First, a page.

The Dragon TV team is excited to be attending the IBC2014 event in Amsterdam, September 11-16. Schedule a meeting and stop by to say hi!
The way we interact with our devices, at work and at home, is constantly changing. Consumers have adapted to this fleeting innovation cycle by seeking out the most intuitive and unobtrusive engagement with their daily lives. This desire has led to significant growth technologies that enable a more human-like interaction – such as gesture control, voice recognition and natural language understanding. This is not the stuff of legends. This shift can be seen today in exactly how we interact with the technology which is most prevalent in our everyday lives such as smartphones, tablets, televisions and automobiles.
I’d like to explore, specifically, the realm of the picturesque world of the ‘living room’ which is similarly evolving to match the consumer expectation of seamless, natural engagement with content (Twitter, Facebook, TV programming, E-Commerce, etc.). Most households have considerably more channels than previous generations, with the ability to record, stop and start live television. Services such as BBC iPlayer and Sky Go enable us to take programs with us on our tablet or smartphone to watch on the commute to work or on holiday and offer a nearly unlimited choice of content to choose from at any time. We can also interact with TV programmes on multiple devices – commenting with friends about a programme over social media or requesting more information about an advert we see.
The challenge is that there is so much content and so finding what we want to watch and ensuring it is legally downloaded and available can be complex and frustrating. A human-like engagement method such as voice-based command and control provides a very natural, accessible way of finding content – cutting through the menus and manual input, making the pathway from the viewer to their content choice a direct one. Several key players support this idea at the International Broadcasting Conference in Amsterdam this week and show Dragon TV, our technology that allows you to control your television through voice interaction, on remote controls and set-top boxes. Today Samsung, Panasonic, LG and Deutsche Telekom have already incorporated Dragon TV into their offerings.
Viewers can ask their TV, remote control or set-top box to search for programmes, movie titles, actors and actresses, favourite genres, particular sports and virtually any other category of preferred content. It offers an intuitive, quick way for viewers to find what they want to watch, rather than navigating manually through programme guides, menus or interactive content. The software supports both basic commands such as “TV on” through to more detailed requests, for example, “find me films with Ryan Reynolds.”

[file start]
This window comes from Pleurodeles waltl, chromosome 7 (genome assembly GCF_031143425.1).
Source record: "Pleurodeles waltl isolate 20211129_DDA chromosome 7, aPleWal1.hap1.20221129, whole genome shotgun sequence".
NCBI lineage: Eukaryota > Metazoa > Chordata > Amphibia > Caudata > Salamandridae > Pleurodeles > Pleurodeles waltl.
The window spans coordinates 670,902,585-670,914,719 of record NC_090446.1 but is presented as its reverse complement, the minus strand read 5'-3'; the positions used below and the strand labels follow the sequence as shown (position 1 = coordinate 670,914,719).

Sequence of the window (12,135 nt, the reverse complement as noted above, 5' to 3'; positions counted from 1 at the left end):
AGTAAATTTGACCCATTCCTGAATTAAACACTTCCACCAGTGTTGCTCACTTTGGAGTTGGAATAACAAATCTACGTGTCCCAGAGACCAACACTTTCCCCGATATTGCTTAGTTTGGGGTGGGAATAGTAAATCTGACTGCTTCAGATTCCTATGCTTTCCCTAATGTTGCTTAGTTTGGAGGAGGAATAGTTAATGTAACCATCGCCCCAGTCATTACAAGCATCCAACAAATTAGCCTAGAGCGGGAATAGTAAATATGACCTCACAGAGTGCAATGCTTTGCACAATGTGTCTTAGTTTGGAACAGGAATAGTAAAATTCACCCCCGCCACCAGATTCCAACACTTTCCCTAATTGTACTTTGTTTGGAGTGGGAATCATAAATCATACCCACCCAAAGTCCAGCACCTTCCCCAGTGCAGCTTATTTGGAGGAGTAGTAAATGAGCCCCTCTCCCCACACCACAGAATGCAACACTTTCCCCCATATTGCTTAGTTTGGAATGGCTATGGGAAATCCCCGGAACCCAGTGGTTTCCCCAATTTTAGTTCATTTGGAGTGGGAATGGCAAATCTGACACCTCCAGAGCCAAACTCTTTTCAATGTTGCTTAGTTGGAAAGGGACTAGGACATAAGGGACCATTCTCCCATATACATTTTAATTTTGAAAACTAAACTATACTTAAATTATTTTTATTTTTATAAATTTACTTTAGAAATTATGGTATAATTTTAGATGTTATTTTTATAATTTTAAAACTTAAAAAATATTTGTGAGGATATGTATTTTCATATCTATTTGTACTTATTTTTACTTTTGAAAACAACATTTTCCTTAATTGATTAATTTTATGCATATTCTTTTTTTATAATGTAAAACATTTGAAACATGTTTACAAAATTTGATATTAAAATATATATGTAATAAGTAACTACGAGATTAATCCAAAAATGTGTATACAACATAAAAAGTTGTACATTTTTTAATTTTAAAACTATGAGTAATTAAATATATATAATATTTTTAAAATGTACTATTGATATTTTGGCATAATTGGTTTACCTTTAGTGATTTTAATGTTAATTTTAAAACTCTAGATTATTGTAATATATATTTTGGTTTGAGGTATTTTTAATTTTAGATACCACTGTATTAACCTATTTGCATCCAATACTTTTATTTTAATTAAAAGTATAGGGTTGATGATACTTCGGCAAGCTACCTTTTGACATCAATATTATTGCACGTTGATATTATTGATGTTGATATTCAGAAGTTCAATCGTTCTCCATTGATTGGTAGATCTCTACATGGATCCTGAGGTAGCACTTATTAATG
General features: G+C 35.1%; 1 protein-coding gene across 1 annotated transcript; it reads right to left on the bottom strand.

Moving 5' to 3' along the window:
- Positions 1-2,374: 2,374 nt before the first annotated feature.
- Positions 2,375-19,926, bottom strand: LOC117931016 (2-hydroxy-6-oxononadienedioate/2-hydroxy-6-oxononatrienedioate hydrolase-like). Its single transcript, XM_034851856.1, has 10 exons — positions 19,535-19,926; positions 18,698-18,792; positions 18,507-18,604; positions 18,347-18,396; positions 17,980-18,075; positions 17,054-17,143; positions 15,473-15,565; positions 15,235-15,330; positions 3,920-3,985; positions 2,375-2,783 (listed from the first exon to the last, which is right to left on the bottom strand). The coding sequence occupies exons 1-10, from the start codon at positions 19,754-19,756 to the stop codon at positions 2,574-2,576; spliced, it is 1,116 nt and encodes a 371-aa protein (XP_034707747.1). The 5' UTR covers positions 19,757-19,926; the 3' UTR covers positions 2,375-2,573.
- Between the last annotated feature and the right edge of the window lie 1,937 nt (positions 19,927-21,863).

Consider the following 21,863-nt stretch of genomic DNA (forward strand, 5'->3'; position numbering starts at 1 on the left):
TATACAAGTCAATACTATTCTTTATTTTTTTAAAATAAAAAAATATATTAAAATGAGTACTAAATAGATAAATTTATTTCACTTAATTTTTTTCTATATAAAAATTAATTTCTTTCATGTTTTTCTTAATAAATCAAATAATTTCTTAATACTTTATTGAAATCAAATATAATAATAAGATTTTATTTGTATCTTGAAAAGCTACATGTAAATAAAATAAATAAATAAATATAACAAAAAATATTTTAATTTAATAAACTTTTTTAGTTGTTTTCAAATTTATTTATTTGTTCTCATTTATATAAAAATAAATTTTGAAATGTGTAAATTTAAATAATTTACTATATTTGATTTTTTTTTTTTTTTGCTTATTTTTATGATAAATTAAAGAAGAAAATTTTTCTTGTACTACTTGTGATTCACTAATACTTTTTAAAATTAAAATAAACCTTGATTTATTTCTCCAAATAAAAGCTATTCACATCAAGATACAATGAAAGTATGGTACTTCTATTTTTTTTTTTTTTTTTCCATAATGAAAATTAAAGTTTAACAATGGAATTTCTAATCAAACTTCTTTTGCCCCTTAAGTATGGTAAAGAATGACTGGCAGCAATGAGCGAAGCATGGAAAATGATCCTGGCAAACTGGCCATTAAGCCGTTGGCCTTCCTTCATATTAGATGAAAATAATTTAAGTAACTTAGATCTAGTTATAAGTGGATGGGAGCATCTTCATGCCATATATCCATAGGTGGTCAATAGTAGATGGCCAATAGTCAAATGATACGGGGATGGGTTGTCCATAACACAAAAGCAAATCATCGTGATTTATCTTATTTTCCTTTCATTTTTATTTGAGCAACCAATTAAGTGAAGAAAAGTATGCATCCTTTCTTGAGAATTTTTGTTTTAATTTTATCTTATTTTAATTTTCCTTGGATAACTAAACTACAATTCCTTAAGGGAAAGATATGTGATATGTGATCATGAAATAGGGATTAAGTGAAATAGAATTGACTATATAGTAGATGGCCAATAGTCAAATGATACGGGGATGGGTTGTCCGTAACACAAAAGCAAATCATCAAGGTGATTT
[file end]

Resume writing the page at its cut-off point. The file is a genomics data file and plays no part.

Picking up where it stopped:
Voice biometrics also personalises services. Different members of a household can be identified by their voice and instantly have access to individual custom home screens, recently-viewed and commonly-searched-for content, and personal web applications like social media feeds.
These are exciting applications and create a more natural, intuitive experience for consumers but where could this go next for the broadcasting industry?
For service providers offering broadband, TV, phone and operating large customer service operations; imagine being able to identify and authenticate customers whenever they interact with a service and experience highly personalised content which interests them. For content producers, voice interactions could open up new formats for programmes and a means of involving viewers immediately and easily simply by enabling them to talk to their TV. Engaging advertising which can enter into a two-way dialogue with a consumer or which can use voice biometrics to securely authorise a transaction or purchase.
At Nuance, we’ve been exploring how a combination of natural language understanding, semantics, the cloud and artificial intelligence can create new services across different devices a consumer uses. For example, whilst driving home from work you could be listening to a sports game on the radio. When you arrive home you tell your TV to put on the match you were just listening to as soon as you walk in the door. You could comment on the match with your friends, dictate text messages or social media updates and then use voice biometrics to buy your team’s new kit online.
It is hard to predict how these services will evolve, but we believe voice could reinvent the way we consume, share and create new digital and broadcast content.